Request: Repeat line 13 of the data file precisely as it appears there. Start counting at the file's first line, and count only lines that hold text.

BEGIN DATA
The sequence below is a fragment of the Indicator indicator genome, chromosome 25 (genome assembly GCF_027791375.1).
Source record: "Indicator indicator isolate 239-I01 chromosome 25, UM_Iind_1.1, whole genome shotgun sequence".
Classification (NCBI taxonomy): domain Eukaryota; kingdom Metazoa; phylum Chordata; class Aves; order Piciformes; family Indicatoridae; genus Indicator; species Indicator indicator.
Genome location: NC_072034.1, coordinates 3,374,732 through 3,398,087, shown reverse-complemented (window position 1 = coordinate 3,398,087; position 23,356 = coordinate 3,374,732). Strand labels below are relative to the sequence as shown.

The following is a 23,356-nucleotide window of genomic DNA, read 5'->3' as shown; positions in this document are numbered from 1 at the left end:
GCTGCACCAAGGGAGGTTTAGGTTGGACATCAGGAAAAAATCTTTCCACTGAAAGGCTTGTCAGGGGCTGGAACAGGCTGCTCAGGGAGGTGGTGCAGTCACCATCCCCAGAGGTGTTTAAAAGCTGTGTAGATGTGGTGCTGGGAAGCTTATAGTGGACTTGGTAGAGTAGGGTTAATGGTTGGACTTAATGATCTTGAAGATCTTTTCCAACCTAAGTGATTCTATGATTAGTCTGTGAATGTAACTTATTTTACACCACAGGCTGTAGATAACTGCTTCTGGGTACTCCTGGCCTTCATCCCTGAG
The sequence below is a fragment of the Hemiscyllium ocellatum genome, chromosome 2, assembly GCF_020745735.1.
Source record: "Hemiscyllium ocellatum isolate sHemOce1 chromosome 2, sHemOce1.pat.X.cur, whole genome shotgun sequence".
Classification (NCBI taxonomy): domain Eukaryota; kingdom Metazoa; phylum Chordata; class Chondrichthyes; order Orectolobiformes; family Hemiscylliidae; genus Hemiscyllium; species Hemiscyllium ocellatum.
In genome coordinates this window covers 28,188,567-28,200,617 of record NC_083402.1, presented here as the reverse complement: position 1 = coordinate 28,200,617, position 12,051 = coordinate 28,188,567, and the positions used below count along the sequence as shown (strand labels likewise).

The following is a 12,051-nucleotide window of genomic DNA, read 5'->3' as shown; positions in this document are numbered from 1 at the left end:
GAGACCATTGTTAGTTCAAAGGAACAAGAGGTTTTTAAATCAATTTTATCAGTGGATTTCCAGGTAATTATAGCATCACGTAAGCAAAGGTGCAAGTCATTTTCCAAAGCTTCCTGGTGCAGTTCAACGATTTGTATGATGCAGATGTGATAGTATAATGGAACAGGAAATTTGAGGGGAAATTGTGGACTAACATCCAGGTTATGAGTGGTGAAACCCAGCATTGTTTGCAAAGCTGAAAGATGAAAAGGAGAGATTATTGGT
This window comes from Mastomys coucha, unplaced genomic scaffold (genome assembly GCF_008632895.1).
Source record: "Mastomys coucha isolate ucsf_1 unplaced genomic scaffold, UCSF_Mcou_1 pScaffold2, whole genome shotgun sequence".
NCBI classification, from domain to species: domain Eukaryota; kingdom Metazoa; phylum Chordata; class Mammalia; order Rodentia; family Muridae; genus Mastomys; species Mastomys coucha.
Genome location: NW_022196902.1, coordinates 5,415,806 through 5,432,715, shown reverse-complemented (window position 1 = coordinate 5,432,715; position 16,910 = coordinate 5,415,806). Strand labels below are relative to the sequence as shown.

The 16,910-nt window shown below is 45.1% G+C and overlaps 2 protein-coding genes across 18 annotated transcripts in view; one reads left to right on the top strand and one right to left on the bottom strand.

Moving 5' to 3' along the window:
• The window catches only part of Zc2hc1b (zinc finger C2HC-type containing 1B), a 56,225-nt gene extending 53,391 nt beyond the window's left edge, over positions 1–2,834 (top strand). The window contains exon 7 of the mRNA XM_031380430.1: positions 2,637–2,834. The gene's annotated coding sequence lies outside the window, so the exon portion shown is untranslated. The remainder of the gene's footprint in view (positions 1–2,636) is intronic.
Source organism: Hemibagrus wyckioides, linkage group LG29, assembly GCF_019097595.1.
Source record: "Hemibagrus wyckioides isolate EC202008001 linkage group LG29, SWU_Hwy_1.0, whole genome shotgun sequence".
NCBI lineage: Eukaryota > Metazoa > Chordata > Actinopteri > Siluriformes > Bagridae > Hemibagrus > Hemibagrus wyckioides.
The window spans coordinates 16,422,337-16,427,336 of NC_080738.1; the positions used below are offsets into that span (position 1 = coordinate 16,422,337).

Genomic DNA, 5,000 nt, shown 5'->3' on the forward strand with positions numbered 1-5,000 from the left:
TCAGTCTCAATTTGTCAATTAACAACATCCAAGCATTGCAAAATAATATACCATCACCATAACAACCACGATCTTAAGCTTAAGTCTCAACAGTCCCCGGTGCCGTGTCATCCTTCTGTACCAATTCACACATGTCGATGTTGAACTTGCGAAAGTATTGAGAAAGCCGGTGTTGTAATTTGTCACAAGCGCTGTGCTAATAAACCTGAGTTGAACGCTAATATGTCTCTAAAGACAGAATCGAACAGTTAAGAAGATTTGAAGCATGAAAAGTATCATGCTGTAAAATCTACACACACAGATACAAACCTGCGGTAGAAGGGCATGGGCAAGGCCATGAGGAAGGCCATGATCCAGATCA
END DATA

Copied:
This window comes from Mastomys coucha, unplaced genomic scaffold (genome assembly GCF_008632895.1).